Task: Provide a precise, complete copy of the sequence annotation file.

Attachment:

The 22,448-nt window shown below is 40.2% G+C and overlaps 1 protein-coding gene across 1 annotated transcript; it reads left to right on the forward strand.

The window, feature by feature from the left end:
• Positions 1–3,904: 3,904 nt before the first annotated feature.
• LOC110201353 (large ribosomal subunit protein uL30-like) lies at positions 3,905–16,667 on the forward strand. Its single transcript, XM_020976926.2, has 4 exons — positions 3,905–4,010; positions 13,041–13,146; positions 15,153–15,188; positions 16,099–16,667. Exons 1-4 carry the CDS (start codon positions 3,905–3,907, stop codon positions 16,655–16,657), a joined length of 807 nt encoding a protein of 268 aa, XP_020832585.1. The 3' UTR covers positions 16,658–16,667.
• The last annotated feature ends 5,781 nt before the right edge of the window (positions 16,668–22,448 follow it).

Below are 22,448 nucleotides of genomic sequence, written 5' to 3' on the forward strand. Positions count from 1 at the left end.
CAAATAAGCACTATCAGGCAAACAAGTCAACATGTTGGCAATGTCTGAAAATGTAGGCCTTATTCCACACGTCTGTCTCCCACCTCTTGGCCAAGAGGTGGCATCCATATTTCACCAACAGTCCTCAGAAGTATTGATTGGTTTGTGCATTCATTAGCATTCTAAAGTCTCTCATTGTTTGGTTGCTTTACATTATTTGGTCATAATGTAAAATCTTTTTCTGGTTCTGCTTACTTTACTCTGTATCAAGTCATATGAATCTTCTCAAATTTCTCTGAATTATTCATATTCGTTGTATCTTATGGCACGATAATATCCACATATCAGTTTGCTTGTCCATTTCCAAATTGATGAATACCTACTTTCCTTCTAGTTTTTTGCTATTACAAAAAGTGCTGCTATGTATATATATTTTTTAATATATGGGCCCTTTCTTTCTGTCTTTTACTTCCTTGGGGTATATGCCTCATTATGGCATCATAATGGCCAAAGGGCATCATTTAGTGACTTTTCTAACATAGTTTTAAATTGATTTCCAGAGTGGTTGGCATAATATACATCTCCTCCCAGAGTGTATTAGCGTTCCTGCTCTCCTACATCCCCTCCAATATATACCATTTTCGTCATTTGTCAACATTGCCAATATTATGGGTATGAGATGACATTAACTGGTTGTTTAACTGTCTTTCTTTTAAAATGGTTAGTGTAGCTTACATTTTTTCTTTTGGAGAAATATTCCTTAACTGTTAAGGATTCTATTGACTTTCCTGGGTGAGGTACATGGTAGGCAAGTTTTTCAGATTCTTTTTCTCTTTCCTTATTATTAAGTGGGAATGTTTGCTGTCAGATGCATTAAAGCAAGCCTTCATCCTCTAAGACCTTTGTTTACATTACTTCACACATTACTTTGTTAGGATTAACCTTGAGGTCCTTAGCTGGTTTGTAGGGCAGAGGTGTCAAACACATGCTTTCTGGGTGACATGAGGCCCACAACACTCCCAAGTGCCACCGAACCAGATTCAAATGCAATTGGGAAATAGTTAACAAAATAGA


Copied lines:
The 22,448-nt window shown below is 40.2% G+C and overlaps 1 protein-coding gene across 1 annotated transcript; it reads left to right on the forward strand.

The window, feature by feature from the left end:
• Positions 1–3,904: 3,904 nt before the first annotated feature.
• LOC110201353 (large ribosomal subunit protein uL30-like) lies at positions 3,905–16,667 on the forward strand. Its single transcript, XM_020976926.2, has 4 exons — positions 3,905–4,010; positions 13,041–13,146; positions 15,153–15,188; positions 16,099–16,667. Exons 1-4 carry the CDS (start codon positions 3,905–3,907, stop codon positions 16,655–16,657), a joined length of 807 nt encoding a protein of 268 aa, XP_020832585.1. The 3' UTR covers positions 16,658–16,667.
• The last annotated feature ends 5,781 nt before the right edge of the window (positions 16,668–22,448 follow it).

Below are 22,448 nucleotides of genomic sequence, written 5' to 3' on the forward strand. Positions count from 1 at the left end.
CAAATAAGCACTATCAGGCAAACAAGTCAACATGTTGGCAATGTCTGAAAATGTAGGCCTTATTCCACACGTCTGTCTCCCACCTCTTGGCCAAGAGGTGGCATCCATATTTCACCAACAGTCCTCAGAAGTATTGATTGGTTTGTGCATTCATTAGCATTCTAAAGTCTCTCATTGTTTGGTTGCTTTACATTATTTGGTCATAATGTAAAATCTTTTTCTGGTTCTGCTTACTTTACTCTGTATCAAGTCATATGAATCTTCTCAAATTTCTCTGAATTATTCATATTCGTTGTATCTTATGGCACGATAATATCCACATATCAGTTTGCTTGTCCATTTCCAAATTGATGAATACCTACTTTCCTTCTAGTTTTTTGCTATTACAAAAAGTGCTGCTATGTATATATATTTTTTAATATATGGGCCCTTTCTTTCTGTCTTTTACTTCCTTGGGGTATATGCCTCATTATGGCATCATAATGGCCAAAGGGCATCATTTAGTGACTTTTCTAACATAGTTTTAAATTGATTTCCAGAGTGGTTGGCATAATATACATCTCCTCCCAGAGTGTATTAGCGTTCCTGCTCTCCTACATCCCCTCCAATATATACCATTTTCGTCATTTGTCAACATTGCCAATATTATGGGTATGAGATGACATTAACTGGTTGTTTAACTGTCTTTCTTTTAAAATGGTTAGTGTAGCTTACATTTTTTCTTTTGGAGAAATATTCCTTAACTGTTAAGGATTCTATTGACTTTCCTGGGTGAGGTACATGGTAGGCAAGTTTTTCAGATTCTTTTTCTCTTTCCTTATTATTAAGTGGGAATGTTTGCTGTCAGATGCATTAAAGCAAGCCTTCATCCTCTAAGACCTTTGTTTACATTACTTCACACATTACTTTGTTAGGATTAACCTTGAGGTCCTTAGCTGGTTTGTAGGGCAGAGGTGTCAAACACATGCTTTCTGGGTGACATGAGGCCCACAACACTCCCAAGTGCCACCGAACCAGATTCAAATGCAATTGGGAAATAGTTAACAAAATAGA